Presentation of the three keynote speakers at the conference

Prof. Carsten Elbro, University of Copenhagen, Denmark

My research on reading covers a wide range of topics – in particular the linguistic precursors of decoding development, prediction and remediation of decoding difficulties, morphological processes in reading, aspects of vocabulary and inference making in reading comprehension. More recently, I have investigated how novice readers manage to identify new written words even though a simple letter-sound re-coding leads to mispronunciations of the written words. A more general question I work on with colleagues, is what level of proficiency readers need to attain in order to be able to continue to develop independently of instruction.

Prof. Jean-François Rouet, Université de Poitiers, France

My research work deals with the abilities and cognitive processes involved in the comprehension and use of texts and complex documents. I am especially interested in the processes of information search, hypertext navigation, as well as the evaluation and integration of multiple information sources. Part of my research deals with children and teenagers’ acquisition of these abilities, whereas another part investigate young adults’ reading behavior in various task contexts.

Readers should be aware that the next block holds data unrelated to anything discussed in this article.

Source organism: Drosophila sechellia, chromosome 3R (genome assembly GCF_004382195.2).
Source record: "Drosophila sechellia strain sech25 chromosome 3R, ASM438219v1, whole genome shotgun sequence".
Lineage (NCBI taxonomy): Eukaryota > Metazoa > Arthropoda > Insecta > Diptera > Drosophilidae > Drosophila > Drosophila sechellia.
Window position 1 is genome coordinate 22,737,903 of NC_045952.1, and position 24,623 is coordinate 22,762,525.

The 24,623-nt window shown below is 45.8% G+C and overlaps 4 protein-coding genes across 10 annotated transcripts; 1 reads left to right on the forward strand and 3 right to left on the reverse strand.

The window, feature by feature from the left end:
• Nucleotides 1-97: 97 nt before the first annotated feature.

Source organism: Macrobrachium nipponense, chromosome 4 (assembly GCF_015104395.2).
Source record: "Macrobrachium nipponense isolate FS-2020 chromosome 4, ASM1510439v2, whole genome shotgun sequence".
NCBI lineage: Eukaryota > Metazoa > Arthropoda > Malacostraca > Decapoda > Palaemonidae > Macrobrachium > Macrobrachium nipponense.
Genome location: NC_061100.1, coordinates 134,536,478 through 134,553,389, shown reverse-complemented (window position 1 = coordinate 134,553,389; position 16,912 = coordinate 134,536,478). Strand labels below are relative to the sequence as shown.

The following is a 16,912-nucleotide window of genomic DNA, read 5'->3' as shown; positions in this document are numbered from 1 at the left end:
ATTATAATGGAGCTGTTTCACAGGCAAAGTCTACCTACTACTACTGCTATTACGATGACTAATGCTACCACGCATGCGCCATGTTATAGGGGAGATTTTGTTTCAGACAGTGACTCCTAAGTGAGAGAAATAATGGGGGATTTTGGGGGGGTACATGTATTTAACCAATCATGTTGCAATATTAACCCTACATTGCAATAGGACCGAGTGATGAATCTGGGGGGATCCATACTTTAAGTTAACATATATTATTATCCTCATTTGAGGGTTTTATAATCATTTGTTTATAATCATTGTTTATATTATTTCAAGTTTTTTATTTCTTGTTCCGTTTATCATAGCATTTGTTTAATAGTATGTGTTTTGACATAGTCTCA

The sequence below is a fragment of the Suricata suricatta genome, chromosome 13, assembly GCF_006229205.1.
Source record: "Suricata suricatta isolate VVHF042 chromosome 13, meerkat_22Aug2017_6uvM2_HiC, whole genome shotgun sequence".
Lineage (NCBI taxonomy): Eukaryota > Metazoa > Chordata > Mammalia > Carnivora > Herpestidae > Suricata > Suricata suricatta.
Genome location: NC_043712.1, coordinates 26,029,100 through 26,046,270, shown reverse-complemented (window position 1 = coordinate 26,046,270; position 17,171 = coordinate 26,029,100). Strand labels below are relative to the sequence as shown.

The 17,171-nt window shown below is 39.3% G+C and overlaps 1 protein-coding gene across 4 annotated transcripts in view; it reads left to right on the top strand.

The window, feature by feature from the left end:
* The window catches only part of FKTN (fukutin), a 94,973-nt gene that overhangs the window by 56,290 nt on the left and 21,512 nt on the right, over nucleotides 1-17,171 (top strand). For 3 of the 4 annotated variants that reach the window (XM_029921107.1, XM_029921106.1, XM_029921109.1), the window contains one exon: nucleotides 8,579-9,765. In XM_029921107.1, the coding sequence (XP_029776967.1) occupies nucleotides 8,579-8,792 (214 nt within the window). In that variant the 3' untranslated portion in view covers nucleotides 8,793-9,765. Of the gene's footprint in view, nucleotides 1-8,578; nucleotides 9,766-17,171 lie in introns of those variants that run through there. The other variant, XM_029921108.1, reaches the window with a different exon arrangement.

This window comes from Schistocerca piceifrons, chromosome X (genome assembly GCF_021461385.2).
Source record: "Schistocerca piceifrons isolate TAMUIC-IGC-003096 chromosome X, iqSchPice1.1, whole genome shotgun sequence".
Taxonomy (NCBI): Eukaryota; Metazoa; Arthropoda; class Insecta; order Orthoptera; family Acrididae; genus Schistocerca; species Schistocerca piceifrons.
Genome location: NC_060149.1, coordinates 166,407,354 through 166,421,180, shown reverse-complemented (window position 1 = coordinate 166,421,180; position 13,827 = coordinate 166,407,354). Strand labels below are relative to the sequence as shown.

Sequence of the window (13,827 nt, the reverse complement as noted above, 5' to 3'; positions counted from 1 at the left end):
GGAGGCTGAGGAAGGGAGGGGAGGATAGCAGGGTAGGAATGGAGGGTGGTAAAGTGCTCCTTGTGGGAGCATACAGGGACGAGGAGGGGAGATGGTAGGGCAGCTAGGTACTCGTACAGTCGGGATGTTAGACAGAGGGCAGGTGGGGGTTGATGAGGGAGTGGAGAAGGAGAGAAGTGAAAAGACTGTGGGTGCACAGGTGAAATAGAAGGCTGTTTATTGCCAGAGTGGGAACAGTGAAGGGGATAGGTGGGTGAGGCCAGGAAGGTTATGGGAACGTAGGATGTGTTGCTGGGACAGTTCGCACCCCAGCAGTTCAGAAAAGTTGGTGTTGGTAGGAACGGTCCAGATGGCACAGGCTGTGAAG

Among recent publications, I have co-authored the book: “Literacy beyond text comprehension: a theory of purposeful reading”  (Pergamon, 2018) with Anne Britt and Amanda Durik.

At the conference I’ll focus my talk on the issue of sources and evaluation in reading.

Prof. Kate Nation, University of Oxford, GB

Broadly, my research is concerned with the language processing, especially reading development.  I am interested in how children learn to read words and comprehend text, and more generally, the relationship between spoken language and written language. A key aim at present to specify some of the mechanisms involved in the transition from novice to expert. We also study language processing in skilled adults, addressing the issue of how skilled behaviour emerges via language learning experience.

The scientific study of reading has taught us a good deal about how children learn to read. There is much though still to understand. We know relatively little about how children develop from novice to expert: how do children move from the laborious reading of individual words to the sense of effortlessness we, as skilled readers, experience as we read and understand text? And why do some children find this so difficult?

This talk will reflect on how language shapes the development of a child’s reading system, with particular emphasis on what is clearly the ultimate goal of reading – to understand what it is that has been read.